Talk Time – Emergency Conversations along the Coastline
Throughout history coastal communities have been a hot bed of communication technology innovation, constantly devising new ways to keep in touch with those at sea.
Here in Essex, the Tendring coastline has its own unique part in this global story, as home to some of the first experiments with semaphore, radar and national amateur radio networks.
In early 2020 the world was shaken by COVID-19, whilst this project was initially about “everyday” communication technology, the pandemic provided an opportunity for the project to focus on how technology is facilitating our new remote reality and we found these four stories from Tendring’s past about communication technology during times of need:
- Semaphore and the Martello towers during the Napoleonic Wars
- RADAR on top of The Naze Tower in Walton during World War Two
- The role of communication technology during the 1953 floods, and the resulting amateur radio emergency support network
- How communities are using global tools to maintain local connections during the COVID-19 pandemic.
During the Napoleonic war the British grew envious of the French’s semaphore systems and began to develop their own. In the early 1800s various experiments took place along the Tendring coastline and along the chain of Martello towers and HMS Warning at Mersea Island. Discover more of the history in our blog post here.
Signals worked with Creative Technologist Ben Tilbury from the University of Essex to create the Interactive Semaphore website, celebrating Tendring’s coastal heritage and connections with early experiments in long distance communication during the Napoleonic war. Play the game here.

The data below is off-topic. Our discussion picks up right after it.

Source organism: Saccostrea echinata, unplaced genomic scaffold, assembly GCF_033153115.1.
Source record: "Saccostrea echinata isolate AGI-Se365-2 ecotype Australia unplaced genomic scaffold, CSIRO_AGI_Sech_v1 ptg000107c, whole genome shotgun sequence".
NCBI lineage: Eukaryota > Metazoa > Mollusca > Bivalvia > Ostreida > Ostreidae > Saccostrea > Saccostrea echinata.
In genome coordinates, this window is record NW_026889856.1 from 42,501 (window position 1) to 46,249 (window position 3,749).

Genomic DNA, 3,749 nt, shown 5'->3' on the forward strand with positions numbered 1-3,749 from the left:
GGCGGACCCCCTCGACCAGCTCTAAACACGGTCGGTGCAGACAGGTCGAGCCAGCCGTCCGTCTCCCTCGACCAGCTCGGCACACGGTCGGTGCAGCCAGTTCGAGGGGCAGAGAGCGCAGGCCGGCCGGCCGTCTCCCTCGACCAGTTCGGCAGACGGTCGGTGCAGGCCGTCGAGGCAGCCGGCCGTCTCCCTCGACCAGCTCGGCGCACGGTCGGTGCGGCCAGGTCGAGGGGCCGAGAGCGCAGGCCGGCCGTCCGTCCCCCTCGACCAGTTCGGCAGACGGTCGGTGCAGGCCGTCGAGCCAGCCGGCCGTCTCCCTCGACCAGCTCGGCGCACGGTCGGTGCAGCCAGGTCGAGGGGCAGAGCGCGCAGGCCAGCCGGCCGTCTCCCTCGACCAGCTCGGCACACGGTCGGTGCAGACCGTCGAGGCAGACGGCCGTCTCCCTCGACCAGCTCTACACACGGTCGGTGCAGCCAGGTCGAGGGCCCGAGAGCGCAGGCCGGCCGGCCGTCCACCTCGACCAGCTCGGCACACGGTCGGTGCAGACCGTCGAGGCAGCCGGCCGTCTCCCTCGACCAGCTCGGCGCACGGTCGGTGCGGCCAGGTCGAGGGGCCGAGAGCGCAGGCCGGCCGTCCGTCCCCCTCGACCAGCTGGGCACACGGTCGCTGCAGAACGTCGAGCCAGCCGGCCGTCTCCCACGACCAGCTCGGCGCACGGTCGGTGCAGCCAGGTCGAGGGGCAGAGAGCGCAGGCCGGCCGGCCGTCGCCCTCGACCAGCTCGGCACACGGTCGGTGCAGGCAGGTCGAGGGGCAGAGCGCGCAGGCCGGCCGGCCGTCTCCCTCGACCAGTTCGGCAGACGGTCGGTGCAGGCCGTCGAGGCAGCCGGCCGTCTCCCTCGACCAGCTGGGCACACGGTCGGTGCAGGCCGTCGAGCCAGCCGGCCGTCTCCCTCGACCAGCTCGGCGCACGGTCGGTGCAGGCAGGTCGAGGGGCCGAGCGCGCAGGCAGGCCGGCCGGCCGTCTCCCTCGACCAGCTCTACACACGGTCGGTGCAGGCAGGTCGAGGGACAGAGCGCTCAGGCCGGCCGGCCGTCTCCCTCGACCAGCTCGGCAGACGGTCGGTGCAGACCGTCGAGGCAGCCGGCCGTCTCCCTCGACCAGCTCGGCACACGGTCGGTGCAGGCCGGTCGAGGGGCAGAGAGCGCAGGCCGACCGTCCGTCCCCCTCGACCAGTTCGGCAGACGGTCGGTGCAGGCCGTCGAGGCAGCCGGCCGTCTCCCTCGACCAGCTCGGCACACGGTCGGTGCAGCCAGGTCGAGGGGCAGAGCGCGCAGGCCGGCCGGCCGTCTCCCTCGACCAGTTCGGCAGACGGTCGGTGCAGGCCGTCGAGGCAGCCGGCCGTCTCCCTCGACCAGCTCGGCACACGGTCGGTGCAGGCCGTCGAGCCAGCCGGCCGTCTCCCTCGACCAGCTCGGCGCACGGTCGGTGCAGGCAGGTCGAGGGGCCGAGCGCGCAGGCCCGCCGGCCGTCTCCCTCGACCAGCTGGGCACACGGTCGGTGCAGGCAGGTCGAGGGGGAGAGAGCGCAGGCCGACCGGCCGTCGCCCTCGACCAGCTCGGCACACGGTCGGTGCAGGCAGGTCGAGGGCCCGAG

Stop the ships from crashing into the rocks with our Semaphore inspired video game! Use your webcam and wave your arms to semaphore different letters and save the ships from sinking. Celebrate Tendring’s maritime heritage and experiment with exciting new technology by playing games and learning local history.
In this first episode of the Talk Time podcast, we interviewed David Neame from Friends of the Jaywick Martello tower, who told us all about why the towers were built and the role they played in the war.
RADAR at The Naze
During WWII, The Naze at Walton was home to a top secret British experiment. Installed on top of the Naze Tower itself, this technology was so powerful it gave Britain the winning hand in the crucial Battle of Britain. That technology was RADAR.
We interviewed Michelle Nye-Browne, one of the current owners of The Naze Tower and spoke to her about the buildings fascinating history throughout the centuries.
Find out more of the history in the blog post here.
We worked with the SEN students of Market Field College to make an exciting game all about RADAR. Working together, remotely over the internet, we explored how to easily visualise the technology which allows you to ‘see in the dark’ using radio waves.
Play for yourself here.
North Sea Flood of 1953
On the 68th anniversary of the North Sea Flood, Signals is sharing a specially commissioned animation and interactive story exploring how communication technology of the time influenced both the devastating death toll and inspiring stories of survival.
Find out more about the history in our blog post here.
We commissioned digital artist Dave Norton to create an interactive experience based on the 1953 North Sea Flood, inspired by the first hand and eye witness accounts detailed in various archives, including Essex Record Office and local history groups. In the process of making this interactive story, Dave worked with the young musicians at CLIP to create all the sound design, and the Colchester Sea Cadets who put the game through its paces in the testing phase.
Play the game for yourself here.
We spoke to Steve James from Essex RAYNET who told us about the live saving role that amateur radio played during the disaster and the resulting creation of RAYNET, an organisation that still plays an important role to this day.
Explore an interactive landscape of screenshots and samples from COVID Communications.
Connect is an interactive environment by artist Sian Fan. A 360 walkthrough of the interactive archive showing screenshots of digital communications from the people of Tendring during the Covid-19 pandemic submitted through an open call. Connect explores how our physical experiences have been reshaped through communication technologies like Zoom, FaceTime and the many other ways we connect online. Click here to watch the 360 video and read an interview with Sian to find out more about the artwork.